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Crawford’s tribe, Part 1: PC Load Letter?

Posted on Mar 17, 2013 by in Him

I’ve often described my people as comprising a diaspora. We’re scattered across the face of the earth it seems, few in the same city for more than a couple of years at a time. Partly that’s my fault, given my intentional and enthusiastic departure from my hometown immediately after high school.

The weird thing was that I came back. For a while. Right after college. Plans change.

Having decided to follow for at least a little while in the footsteps of the neckbearded and pocket protected, I started writing software, or something like software. I started at BI-LO, a regional grocery chain headquartered in Mauldin, SC. Of course, though I did, in fact, work at the BI-LO facility, I found out on the day I started that I didn’t work for them, but that’s a story for another day, one very much in keeping with the whole late ’90s thing.

Anyway, soon after, I was attracted by the lure of stock options (not really) and windows (really, and I don’t mean the operating system) and pulled up roots for the wilds of the recently deregulated telecommunications industry. About 5 months after I started, sort of, at BI-LO.

It was more or less what you’d expect. Grey cubicles. Horrifyingly misused laser printers. Late-night games of Quake. Motivational posters. Middle managers. Awkward meetings. Unexpectedly challenging attempts to explain buying things on the Internet to senior management. A cyborg manager. Seemingly random layoffs and even more random business plans. Merger after acquisition after merger. The 90s.

Chip and I (and Brent!) slogged through it all together, for a wonderfully strange few years at the telecom company, then the 00s, and now the 10s, watching careers change, watching industries change, watching lives and careers change. Chip is the guy who always seemed to be there for some of the more memorable moments in my life and a few of the, er, not-so-memorable ones.

That one weird night when we all wound up at … well, at a club a couple of miles from downtown Greenville. And were harassed by the same vagrant who’d harassed us downtown seemingly minutes before.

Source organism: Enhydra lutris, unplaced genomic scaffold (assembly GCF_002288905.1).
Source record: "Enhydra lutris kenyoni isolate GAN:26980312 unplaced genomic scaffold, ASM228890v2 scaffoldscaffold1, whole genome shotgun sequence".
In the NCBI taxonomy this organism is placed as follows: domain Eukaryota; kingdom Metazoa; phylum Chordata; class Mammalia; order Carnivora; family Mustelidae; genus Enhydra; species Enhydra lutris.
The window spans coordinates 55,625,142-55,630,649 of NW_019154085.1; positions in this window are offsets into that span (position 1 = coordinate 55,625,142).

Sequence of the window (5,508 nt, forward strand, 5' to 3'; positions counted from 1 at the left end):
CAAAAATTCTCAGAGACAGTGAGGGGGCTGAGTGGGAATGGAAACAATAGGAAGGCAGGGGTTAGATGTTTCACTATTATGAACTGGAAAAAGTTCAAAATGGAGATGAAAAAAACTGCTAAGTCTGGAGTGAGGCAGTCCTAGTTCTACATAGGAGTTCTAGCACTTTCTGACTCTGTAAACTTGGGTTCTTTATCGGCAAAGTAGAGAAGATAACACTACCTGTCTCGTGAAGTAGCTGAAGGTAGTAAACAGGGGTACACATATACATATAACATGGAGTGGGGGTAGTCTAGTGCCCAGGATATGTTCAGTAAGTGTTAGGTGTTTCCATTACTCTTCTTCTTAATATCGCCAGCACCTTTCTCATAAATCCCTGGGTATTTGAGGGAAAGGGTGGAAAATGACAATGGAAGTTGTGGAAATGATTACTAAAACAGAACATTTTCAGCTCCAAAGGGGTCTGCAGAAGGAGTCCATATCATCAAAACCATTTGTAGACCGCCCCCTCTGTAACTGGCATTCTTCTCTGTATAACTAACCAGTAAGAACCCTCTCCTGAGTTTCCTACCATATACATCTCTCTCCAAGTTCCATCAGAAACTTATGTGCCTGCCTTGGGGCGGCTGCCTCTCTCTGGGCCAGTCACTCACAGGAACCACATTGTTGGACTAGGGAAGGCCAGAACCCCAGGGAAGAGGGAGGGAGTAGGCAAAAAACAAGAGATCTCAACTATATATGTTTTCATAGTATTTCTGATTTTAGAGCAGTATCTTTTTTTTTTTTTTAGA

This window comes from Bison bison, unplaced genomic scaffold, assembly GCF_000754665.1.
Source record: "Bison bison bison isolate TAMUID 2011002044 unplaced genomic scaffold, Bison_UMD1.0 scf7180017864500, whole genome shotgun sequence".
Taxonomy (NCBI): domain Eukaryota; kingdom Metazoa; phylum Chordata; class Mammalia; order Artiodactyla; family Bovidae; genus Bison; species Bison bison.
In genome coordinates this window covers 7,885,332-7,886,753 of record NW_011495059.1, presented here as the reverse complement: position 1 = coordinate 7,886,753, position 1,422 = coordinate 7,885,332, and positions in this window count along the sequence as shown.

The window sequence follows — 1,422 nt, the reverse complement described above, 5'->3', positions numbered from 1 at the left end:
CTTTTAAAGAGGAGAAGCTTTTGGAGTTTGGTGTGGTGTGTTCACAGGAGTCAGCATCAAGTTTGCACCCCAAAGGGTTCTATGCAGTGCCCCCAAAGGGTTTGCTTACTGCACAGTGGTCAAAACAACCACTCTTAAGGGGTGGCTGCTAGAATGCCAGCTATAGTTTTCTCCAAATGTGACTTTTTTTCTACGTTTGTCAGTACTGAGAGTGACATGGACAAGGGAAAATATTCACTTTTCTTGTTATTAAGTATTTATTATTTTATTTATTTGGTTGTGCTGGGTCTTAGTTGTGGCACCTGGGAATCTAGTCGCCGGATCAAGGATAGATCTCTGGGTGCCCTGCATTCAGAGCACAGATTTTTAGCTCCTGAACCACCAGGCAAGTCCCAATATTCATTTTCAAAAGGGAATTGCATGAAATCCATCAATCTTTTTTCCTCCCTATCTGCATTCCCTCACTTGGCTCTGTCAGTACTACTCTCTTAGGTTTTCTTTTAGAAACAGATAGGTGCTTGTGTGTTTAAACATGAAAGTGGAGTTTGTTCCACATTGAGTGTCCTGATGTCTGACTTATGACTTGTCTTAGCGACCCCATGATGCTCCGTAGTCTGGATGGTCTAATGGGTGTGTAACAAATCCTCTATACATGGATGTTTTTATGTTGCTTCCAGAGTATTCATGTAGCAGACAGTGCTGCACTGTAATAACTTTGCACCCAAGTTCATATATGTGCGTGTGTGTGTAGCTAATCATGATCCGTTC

That morning of “wait, that doesn’t look right” when I discovered that someone had rammed my brand new car outside Chip’s house and, somehow, stripped the tire right off a wheel.

The premiere of one of the Star Wars prequels when, as we zipped to the theater, Chip was pulled over … and then let off because the cop had to run take care of something more serious than two geeks on their way to a movie. (No, we weren’t in costume.)

A very odd road trip to Atlanta for New Year’s Eve.

Trivia nights.

Mexican restaurants.

The Marlboro Ranch? Really?

Daring each other to finish off the spice rack at the local Thai place.

Watching the world’s nicest coworker (neither of us, clearly) writhing in pain after accidentally rubbing his eye with hot sauce that could drop an elephant at 20 paces.

Always offering a place for me to stay whenever I visited Greenville.

Many, many, many 4ams.

I moved away from Greenville for good in 2002. I haven’t gotten back as much as I would have liked, but Chip and I, in our neckbearded and pocket protected way, keep up like friends do. Every few days, weeks, months, whatever, an email, a text, an IM. Sometimes even something as throwback as a phonecall. Always preceded by the one-word greeting:


In just a few weeks, Chip will stand next to me while Kari and I get married.

I’ve been sitting here for about 10 minutes trying to think where to go after that sentence, and I don’t think I need to go anywhere.

In just a few weeks, Chip will stand next to me while Kari and I get married.